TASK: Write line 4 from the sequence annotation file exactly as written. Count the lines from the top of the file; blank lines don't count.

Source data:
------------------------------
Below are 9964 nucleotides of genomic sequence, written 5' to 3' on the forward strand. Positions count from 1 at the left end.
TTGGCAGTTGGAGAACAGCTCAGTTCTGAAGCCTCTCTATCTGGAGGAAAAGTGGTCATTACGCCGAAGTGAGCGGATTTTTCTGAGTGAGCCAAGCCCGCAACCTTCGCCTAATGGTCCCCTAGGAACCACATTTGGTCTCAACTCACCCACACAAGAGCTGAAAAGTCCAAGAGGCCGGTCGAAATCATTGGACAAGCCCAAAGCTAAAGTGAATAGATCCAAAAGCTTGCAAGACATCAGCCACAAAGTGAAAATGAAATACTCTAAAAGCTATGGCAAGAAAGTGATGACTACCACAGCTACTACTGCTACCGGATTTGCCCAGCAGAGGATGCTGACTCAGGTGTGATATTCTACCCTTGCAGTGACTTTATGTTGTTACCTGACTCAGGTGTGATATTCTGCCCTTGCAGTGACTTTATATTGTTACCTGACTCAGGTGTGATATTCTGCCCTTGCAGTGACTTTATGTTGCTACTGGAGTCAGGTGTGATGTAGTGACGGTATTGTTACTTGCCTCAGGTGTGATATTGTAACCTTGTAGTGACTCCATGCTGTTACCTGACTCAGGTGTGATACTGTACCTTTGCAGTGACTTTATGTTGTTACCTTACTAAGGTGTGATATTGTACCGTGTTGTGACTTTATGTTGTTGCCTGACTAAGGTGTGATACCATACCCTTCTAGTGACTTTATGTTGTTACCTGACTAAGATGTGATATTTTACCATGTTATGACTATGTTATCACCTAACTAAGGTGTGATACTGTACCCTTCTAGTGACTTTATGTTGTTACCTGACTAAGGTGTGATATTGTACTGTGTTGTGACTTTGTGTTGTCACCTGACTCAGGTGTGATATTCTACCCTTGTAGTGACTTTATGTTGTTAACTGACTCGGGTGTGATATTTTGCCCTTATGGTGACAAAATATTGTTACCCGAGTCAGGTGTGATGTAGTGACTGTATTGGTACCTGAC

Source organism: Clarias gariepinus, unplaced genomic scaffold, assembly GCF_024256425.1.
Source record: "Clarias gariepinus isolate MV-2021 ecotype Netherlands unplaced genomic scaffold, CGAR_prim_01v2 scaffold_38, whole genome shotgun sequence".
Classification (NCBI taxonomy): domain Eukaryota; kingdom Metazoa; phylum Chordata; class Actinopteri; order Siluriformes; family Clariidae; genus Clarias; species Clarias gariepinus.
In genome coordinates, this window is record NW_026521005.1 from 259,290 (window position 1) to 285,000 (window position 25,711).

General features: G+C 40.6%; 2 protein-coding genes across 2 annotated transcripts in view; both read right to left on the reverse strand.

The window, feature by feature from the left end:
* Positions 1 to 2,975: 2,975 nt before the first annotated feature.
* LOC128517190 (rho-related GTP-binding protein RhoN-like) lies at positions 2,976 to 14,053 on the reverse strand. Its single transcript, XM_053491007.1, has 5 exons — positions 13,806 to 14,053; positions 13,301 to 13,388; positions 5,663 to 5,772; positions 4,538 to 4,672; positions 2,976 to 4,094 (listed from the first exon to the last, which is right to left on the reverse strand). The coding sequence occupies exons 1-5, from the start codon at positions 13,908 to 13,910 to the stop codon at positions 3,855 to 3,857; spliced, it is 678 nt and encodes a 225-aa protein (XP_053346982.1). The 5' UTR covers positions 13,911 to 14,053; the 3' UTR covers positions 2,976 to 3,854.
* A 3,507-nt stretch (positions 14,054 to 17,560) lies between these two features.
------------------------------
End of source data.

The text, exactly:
Source record: "Clarias gariepinus isolate MV-2021 ecotype Netherlands unplaced genomic scaffold, CGAR_prim_01v2 scaffold_38, whole genome shotgun sequence".